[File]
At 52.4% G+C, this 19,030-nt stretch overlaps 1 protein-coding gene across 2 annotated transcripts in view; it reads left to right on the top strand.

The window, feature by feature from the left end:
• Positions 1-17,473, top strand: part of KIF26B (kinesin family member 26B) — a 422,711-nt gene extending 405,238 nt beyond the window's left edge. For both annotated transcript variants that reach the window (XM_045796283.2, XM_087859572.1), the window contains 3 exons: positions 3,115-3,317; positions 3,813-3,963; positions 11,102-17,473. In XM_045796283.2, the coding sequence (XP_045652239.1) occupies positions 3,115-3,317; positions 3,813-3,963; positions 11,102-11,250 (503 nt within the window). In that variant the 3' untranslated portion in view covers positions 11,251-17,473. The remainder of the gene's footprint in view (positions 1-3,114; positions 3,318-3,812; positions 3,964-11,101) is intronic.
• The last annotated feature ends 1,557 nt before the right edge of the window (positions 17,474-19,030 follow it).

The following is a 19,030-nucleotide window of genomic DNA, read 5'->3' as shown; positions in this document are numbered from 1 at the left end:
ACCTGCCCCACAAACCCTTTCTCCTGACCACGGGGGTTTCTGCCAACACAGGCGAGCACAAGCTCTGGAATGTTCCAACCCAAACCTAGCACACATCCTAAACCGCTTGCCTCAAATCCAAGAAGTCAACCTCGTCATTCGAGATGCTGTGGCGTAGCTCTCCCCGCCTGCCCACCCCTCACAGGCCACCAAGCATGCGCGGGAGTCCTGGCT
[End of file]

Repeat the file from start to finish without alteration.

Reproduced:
At 52.4% G+C, this 19,030-nt stretch overlaps 1 protein-coding gene across 2 annotated transcripts in view; it reads left to right on the top strand.

The window, feature by feature from the left end:
• Positions 1-17,473, top strand: part of KIF26B (kinesin family member 26B) — a 422,711-nt gene extending 405,238 nt beyond the window's left edge. For both annotated transcript variants that reach the window (XM_045796283.2, XM_087859572.1), the window contains 3 exons: positions 3,115-3,317; positions 3,813-3,963; positions 11,102-17,473. In XM_045796283.2, the coding sequence (XP_045652239.1) occupies positions 3,115-3,317; positions 3,813-3,963; positions 11,102-11,250 (503 nt within the window). In that variant the 3' untranslated portion in view covers positions 11,251-17,473. The remainder of the gene's footprint in view (positions 1-3,114; positions 3,318-3,812; positions 3,964-11,101) is intronic.
• The last annotated feature ends 1,557 nt before the right edge of the window (positions 17,474-19,030 follow it).

The following is a 19,030-nucleotide window of genomic DNA, read 5'->3' as shown; positions in this document are numbered from 1 at the left end:
ACCTGCCCCACAAACCCTTTCTCCTGACCACGGGGGTTTCTGCCAACACAGGCGAGCACAAGCTCTGGAATGTTCCAACCCAAACCTAGCACACATCCTAAACCGCTTGCCTCAAATCCAAGAAGTCAACCTCGTCATTCGAGATGCTGTGGCGTAGCTCTCCCCGCCTGCCCACCCCTCACAGGCCACCAAGCATGCGCGGGAGTCCTGGCT